As organizations expand into the global market place, there is an increasing need for a globally mobile talent pool. The trust placed by an individual in their employing organization is fundamental in the decision to relocate globally. Similarly, the trust between expatriate workers and local counterparts is critical to successful international work. Despite trust and global mobility being well established topics, the intersection remains under-researched.
The global mobility literature has grown exponentially in recent years as globalization becomes a reality for many organizations (Guo and Al Ariss, 2015), pointing to an ever-shifting context in which people are managed. A feature of this shifting context is the need for a globally mobile workforce. We continue to witness changing forms of expatriation, for example self-initiated expatriates (Suutari and Brewster, 2000), hidden expatriates (Haak-Saheem and Brewster, 2017) and inpatriates (Dickmann and Baruch, 2011) to name but a few. A shared feature among these workers is the significance of undertaking international work and the trust placed in an employer.
In the context of global mobility, trust fosters a willingness to engage with cultural differences, whereas a lack of trust may lead to ineffectual international work. There is a need to develop our understanding of the role that trust plays in international work to surface practices which influence trust.
Dickmann, M., & Baruch, Y. (2011). Global Careers. Oxon: Routledge.
Guo, C., & Al Ariss, A. 2015. Human resource management of international migrants: current theories and future research. The International Journal of Human Resource Management, 26(10), 1287–1297.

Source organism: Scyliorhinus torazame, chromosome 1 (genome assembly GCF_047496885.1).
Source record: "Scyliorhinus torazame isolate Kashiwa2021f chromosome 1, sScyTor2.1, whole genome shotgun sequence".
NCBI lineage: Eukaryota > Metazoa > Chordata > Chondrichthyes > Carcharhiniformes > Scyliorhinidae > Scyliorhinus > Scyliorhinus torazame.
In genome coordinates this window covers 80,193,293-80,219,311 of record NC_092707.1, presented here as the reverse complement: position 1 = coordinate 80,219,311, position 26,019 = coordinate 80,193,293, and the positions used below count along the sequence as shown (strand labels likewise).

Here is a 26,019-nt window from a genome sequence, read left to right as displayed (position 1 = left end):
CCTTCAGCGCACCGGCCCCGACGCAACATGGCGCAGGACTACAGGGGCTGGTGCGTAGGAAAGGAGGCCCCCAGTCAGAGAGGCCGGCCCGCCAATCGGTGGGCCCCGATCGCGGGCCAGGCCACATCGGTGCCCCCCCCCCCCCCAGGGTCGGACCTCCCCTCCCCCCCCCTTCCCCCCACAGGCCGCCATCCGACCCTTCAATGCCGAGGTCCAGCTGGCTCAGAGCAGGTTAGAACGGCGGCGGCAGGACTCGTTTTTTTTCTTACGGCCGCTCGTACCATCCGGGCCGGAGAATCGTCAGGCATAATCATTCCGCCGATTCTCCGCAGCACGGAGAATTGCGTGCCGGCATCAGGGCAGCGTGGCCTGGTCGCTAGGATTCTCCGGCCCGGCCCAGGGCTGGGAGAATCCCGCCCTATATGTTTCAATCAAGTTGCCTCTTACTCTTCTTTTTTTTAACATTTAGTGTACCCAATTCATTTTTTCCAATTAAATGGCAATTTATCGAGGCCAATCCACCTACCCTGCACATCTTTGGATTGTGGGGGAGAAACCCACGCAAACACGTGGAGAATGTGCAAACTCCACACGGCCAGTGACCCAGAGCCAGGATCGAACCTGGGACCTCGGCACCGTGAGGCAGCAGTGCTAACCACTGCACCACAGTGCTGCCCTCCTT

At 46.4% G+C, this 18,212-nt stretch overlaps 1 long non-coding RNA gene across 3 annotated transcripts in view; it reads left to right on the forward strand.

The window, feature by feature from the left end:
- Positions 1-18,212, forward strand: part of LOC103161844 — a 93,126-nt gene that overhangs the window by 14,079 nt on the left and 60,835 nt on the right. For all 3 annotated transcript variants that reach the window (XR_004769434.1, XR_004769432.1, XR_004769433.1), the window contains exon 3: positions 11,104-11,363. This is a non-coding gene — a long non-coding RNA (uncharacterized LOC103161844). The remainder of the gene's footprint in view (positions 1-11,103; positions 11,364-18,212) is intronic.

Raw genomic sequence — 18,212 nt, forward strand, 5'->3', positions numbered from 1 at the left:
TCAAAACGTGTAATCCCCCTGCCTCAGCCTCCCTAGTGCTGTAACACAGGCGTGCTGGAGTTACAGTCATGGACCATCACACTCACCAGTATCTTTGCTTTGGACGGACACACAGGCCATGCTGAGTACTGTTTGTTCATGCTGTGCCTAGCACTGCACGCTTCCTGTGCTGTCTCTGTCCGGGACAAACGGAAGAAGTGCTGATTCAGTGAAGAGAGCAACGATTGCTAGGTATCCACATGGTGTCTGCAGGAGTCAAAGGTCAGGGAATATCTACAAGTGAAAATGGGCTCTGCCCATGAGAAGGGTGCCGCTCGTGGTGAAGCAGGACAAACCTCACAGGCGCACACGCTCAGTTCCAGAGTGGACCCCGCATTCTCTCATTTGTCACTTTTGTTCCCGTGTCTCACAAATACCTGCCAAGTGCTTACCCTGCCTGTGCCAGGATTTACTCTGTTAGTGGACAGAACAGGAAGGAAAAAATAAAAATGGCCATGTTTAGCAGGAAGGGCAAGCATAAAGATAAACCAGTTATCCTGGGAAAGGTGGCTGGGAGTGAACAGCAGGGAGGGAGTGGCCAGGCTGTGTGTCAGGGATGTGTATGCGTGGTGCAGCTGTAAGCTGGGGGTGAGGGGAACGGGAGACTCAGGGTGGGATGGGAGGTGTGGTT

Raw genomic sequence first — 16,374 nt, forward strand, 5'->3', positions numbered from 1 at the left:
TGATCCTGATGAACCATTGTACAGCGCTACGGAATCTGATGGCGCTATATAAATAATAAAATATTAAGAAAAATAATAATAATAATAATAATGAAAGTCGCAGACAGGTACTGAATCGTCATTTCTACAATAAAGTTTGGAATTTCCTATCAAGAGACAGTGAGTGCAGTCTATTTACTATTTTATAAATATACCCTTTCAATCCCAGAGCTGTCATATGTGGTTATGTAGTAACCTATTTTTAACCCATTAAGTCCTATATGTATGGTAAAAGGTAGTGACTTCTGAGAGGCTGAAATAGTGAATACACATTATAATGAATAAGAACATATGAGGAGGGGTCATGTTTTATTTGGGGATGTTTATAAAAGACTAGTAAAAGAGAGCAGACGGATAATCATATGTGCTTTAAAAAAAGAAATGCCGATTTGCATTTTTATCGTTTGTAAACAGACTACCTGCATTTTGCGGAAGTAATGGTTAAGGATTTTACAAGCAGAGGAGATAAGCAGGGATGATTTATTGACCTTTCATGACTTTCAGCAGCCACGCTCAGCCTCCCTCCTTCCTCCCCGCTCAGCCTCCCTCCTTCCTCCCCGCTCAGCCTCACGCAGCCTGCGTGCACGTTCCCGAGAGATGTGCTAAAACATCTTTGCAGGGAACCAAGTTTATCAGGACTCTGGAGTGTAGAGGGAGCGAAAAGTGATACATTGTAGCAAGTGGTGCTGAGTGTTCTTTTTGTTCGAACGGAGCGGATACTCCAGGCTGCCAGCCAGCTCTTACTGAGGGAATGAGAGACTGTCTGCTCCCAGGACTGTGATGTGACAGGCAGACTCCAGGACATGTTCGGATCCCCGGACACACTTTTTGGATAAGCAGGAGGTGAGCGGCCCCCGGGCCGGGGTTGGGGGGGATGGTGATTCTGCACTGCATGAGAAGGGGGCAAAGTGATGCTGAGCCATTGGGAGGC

Haak-Saheem, W., & Brewster, C. 2017. ‘Hidden’ expatriates: international mobility in the United Arab Emirates as a challenge to current understanding of expatriation. Human Resource Management Journal, 27(3), 423–439.
Suutari, V., & Brewster, C. 2000. Making their own way: international experience through self-initiated foreign assignments. Journal of World Business, 20(4), 417–436.
An applicant for admission to read for a PhD should normally hold a first or upper second class honours degree of a UK university or an equivalent qualification, or a lower second class honours degree with a Master's degree at Merit level of a UK university or an equivalent qualification.
International students will also need to meet the English language requirements - IELTS 6.5 (with minimum sub-scores of 6.0). Applicants who have taken a higher degree at a UK university are normally exempt from the English language requirements. A research proposal (between 1,000 and a maximum of 2,000 words) must be submitted as part of the application.
For more information please visit the NTU Doctoral School – Research Degrees webpages.
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This is a self-funded PhD opportunity.
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